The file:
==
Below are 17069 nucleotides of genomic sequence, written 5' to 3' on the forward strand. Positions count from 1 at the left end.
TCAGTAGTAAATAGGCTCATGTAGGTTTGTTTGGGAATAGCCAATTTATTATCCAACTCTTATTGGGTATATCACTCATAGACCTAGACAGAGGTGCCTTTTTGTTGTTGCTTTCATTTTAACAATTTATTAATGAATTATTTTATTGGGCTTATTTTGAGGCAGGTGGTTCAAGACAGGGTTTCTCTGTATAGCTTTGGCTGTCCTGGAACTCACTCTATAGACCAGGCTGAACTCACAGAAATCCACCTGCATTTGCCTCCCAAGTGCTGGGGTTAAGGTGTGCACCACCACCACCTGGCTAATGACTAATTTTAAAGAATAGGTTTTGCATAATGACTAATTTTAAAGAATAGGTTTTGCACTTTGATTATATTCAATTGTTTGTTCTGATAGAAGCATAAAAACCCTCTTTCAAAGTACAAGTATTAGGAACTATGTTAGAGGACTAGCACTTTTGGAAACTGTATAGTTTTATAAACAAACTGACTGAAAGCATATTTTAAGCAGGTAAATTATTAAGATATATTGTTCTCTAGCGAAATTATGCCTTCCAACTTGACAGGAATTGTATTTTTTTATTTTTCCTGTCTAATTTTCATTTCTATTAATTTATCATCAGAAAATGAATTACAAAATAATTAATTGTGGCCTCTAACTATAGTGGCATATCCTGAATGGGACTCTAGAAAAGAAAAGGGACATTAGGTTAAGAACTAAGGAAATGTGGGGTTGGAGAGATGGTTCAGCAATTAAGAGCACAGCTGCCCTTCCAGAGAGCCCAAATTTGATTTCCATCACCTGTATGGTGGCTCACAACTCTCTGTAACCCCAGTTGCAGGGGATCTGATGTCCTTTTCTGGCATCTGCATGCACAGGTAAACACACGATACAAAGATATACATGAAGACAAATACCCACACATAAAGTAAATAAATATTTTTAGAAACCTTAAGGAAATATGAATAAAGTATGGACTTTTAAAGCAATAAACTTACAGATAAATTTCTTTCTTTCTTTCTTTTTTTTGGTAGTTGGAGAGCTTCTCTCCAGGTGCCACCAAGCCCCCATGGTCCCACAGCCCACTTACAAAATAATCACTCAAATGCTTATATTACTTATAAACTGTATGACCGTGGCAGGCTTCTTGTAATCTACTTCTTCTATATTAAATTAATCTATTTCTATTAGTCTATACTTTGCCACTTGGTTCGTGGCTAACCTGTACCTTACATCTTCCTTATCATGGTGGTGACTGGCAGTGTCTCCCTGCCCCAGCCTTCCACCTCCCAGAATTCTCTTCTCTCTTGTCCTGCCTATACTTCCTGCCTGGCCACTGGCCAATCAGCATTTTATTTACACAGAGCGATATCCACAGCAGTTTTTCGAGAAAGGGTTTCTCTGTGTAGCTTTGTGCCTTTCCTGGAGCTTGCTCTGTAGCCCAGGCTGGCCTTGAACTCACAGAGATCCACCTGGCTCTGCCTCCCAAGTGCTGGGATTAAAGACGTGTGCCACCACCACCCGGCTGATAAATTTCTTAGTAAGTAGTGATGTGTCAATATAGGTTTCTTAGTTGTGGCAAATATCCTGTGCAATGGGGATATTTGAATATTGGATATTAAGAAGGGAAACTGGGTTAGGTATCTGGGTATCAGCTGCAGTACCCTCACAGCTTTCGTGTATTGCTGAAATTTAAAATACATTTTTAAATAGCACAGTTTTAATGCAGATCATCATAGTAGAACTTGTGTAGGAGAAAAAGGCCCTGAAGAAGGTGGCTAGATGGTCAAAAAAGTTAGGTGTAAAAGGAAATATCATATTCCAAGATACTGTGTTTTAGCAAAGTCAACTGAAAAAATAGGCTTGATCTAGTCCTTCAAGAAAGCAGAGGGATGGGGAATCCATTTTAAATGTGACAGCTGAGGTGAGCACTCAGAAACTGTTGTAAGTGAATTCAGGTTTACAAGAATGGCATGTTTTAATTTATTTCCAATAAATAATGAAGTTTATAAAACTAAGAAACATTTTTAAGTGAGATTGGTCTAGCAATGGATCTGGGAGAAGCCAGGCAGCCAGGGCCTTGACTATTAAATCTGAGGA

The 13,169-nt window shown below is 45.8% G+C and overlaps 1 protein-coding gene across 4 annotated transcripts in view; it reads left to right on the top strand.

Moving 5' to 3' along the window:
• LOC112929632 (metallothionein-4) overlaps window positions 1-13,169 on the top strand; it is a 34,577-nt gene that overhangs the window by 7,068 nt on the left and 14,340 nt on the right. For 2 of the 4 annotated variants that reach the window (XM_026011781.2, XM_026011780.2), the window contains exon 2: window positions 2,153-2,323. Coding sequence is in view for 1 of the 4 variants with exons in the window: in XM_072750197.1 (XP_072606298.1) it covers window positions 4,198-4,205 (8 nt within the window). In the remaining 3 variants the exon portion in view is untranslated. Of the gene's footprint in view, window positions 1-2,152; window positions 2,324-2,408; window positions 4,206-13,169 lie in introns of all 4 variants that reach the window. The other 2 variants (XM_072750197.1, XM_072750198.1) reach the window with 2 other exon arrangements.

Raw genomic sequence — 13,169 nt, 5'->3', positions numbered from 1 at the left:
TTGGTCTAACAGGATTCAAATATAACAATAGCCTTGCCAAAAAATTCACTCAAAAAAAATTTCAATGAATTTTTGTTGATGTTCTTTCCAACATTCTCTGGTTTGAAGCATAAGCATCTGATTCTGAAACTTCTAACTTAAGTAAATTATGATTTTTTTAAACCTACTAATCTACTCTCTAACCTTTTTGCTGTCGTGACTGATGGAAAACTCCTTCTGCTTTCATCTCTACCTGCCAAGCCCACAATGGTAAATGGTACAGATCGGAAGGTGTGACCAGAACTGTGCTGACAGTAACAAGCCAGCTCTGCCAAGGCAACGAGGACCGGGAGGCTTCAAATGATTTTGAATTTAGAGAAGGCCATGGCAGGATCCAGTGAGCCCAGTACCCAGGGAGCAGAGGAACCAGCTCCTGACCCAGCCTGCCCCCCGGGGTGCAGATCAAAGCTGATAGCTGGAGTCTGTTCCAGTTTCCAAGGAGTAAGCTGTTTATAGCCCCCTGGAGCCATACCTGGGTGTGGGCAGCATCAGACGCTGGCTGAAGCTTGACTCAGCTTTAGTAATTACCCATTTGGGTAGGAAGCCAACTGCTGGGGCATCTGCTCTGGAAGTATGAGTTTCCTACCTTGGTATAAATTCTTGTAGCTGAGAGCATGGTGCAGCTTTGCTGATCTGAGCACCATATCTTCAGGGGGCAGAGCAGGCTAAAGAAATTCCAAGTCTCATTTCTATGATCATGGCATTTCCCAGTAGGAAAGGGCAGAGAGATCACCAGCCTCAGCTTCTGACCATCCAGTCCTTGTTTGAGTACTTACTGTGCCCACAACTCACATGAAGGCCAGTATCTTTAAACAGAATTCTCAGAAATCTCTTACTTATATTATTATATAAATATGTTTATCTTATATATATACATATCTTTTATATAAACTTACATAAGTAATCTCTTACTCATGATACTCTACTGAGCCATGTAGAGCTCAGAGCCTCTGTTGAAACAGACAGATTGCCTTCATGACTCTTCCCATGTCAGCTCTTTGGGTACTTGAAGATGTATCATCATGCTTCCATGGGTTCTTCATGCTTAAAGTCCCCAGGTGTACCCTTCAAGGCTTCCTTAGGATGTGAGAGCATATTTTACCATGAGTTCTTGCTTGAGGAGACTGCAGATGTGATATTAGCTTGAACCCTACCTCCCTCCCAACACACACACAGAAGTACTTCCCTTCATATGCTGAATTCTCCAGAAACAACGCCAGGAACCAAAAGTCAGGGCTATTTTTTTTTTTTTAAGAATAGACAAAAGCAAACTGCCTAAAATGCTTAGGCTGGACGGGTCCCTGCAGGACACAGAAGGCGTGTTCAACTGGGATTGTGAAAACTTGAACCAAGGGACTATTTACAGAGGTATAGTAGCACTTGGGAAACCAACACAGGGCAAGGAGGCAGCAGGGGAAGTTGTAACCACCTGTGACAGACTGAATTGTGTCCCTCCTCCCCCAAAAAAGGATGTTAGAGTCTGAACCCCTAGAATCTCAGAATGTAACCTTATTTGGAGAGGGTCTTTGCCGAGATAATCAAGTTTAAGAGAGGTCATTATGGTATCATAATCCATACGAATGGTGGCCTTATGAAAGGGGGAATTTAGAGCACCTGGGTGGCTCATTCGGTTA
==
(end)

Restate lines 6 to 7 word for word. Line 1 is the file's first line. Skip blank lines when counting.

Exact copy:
Raw genomic sequence — 13,169 nt, 5'->3', positions numbered from 1 at the left:
TTGGTCTAACAGGATTCAAATATAACAATAGCCTTGCCAAAAAATTCACTCAAAAAAAATTTCAATGAATTTTTGTTGATGTTCTTTCCAACATTCTCTGGTTTGAAGCATAAGCATCTGATTCTGAAACTTCTAACTTAAGTAAATTATGATTTTTTTAAACCTACTAATCTACTCTCTAACCTTTTTGCTGTCGTGACTGATGGAAAACTCCTTCTGCTTTCATCTCTACCTGCCAAGCCCACAATGGTAAATGGTACAGATCGGAAGGTGTGACCAGAACTGTGCTGACAGTAACAAGCCAGCTCTGCCAAGGCAACGAGGACCGGGAGGCTTCAAATGATTTTGAATTTAGAGAAGGCCATGGCAGGATCCAGTGAGCCCAGTACCCAGGGAGCAGAGGAACCAGCTCCTGACCCAGCCTGCCCCCCGGGGTGCAGATCAAAGCTGATAGCTGGAGTCTGTTCCAGTTTCCAAGGAGTAAGCTGTTTATAGCCCCCTGGAGCCATACCTGGGTGTGGGCAGCATCAGACGCTGGCTGAAGCTTGACTCAGCTTTAGTAATTACCCATTTGGGTAGGAAGCCAACTGCTGGGGCATCTGCTCTGGAAGTATGAGTTTCCTACCTTGGTATAAATTCTTGTAGCTGAGAGCATGGTGCAGCTTTGCTGATCTGAGCACCATATCTTCAGGGGGCAGAGCAGGCTAAAGAAATTCCAAGTCTCATTTCTATGATCATGGCATTTCCCAGTAGGAAAGGGCAGAGAGATCACCAGCCTCAGCTTCTGACCATCCAGTCCTTGTTTGAGTACTTACTGTGCCCACAACTCACATGAAGGCCAGTATCTTTAAACAGAATTCTCAGAAATCTCTTACTTATATTATTATATAAATATGTTTATCTTATATATATACATATCTTTTATATAAACTTACATAAGTAATCTCTTACTCATGATACTCTACTGAGCCATGTAGAGCTCAGAGCCTCTGTTGAAACAGACAGATTGCCTTCATGACTCTTCCCATGTCAGCTCTTTGGGTACTTGAAGATGTATCATCATGCTTCCATGGGTTCTTCATGCTTAAAGTCCCCAGGTGTACCCTTCAAGGCTTCCTTAGGATGTGAGAGCATATTTTACCATGAGTTCTTGCTTGAGGAGACTGCAGATGTGATATTAGCTTGAACCCTACCTCCCTCCCAACACACACACAGAAGTACTTCCCTTCATATGCTGAATTCTCCAGAAACAACGCCAGGAACCAAAAGTCAGGGCTATTTTTTTTTTTTTAAGAATAGACAAAAGCAAACTGCCTAAAATGCTTAGGCTGGACGGGTCCCTGCAGGACACAGAAGGCGTGTTCAACTGGGATTGTGAAAACTTGAACCAAGGGACTATTTACAGAGGTATAGTAGCACTTGGGAAACCAACACAGGGCAAGGAGGCAGCAGGGGAAGTTGTAACCACCTGTGACAGACTGAATTGTGTCCCTCCTCCCCCAAAAAAGGATGTTAGAGTCTGAACCCCTAGAATCTCAGAATGTAACCTTATTTGGAGAGGGTCTTTGCCGAGATAATCAAGTTTAAGAGAGGTCATTATGGTATCATAATCCATACGAATGGTGGCCTTATGAAAGGGGGAATTTAGAGCACCTGGGTGGCTCATTCGGTTA